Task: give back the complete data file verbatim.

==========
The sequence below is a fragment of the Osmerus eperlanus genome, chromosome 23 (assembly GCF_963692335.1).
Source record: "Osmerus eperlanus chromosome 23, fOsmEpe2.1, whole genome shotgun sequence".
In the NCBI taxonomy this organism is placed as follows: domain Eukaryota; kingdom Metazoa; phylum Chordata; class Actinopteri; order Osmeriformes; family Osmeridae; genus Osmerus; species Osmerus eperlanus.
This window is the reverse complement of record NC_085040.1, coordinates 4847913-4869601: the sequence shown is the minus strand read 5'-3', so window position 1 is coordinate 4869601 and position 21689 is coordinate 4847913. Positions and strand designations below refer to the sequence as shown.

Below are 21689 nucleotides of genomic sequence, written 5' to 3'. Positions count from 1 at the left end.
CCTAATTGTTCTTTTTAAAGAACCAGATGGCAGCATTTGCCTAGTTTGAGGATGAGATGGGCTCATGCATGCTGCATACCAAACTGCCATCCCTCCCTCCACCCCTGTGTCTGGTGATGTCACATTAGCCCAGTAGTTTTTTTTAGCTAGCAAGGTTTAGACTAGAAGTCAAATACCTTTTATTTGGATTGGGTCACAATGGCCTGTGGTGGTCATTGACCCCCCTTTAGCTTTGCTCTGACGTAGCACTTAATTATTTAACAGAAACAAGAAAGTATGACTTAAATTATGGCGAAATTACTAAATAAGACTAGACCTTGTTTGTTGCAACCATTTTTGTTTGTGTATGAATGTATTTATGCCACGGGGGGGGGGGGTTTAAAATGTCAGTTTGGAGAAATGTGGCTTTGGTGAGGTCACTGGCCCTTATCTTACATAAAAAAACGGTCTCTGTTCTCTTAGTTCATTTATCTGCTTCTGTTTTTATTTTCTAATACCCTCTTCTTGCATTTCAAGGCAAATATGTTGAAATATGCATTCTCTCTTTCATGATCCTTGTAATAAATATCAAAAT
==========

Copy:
The sequence below is a fragment of the Osmerus eperlanus genome, chromosome 23 (assembly GCF_963692335.1).
Source record: "Osmerus eperlanus chromosome 23, fOsmEpe2.1, whole genome shotgun sequence".
In the NCBI taxonomy this organism is placed as follows: domain Eukaryota; kingdom Metazoa; phylum Chordata; class Actinopteri; order Osmeriformes; family Osmeridae; genus Osmerus; species Osmerus eperlanus.
This window is the reverse complement of record NC_085040.1, coordinates 4847913-4869601: the sequence shown is the minus strand read 5'-3', so window position 1 is coordinate 4869601 and position 21689 is coordinate 4847913. Positions and strand designations below refer to the sequence as shown.

Below are 21689 nucleotides of genomic sequence, written 5' to 3'. Positions count from 1 at the left end.
CCTAATTGTTCTTTTTAAAGAACCAGATGGCAGCATTTGCCTAGTTTGAGGATGAGATGGGCTCATGCATGCTGCATACCAAACTGCCATCCCTCCCTCCACCCCTGTGTCTGGTGATGTCACATTAGCCCAGTAGTTTTTTTTAGCTAGCAAGGTTTAGACTAGAAGTCAAATACCTTTTATTTGGATTGGGTCACAATGGCCTGTGGTGGTCATTGACCCCCCTTTAGCTTTGCTCTGACGTAGCACTTAATTATTTAACAGAAACAAGAAAGTATGACTTAAATTATGGCGAAATTACTAAATAAGACTAGACCTTGTTTGTTGCAACCATTTTTGTTTGTGTATGAATGTATTTATGCCACGGGGGGGGGGGGTTTAAAATGTCAGTTTGGAGAAATGTGGCTTTGGTGAGGTCACTGGCCCTTATCTTACATAAAAAAACGGTCTCTGTTCTCTTAGTTCATTTATCTGCTTCTGTTTTTATTTTCTAATACCCTCTTCTTGCATTTCAAGGCAAATATGTTGAAATATGCATTCTCTCTTTCATGATCCTTGTAATAAATATCAAAAT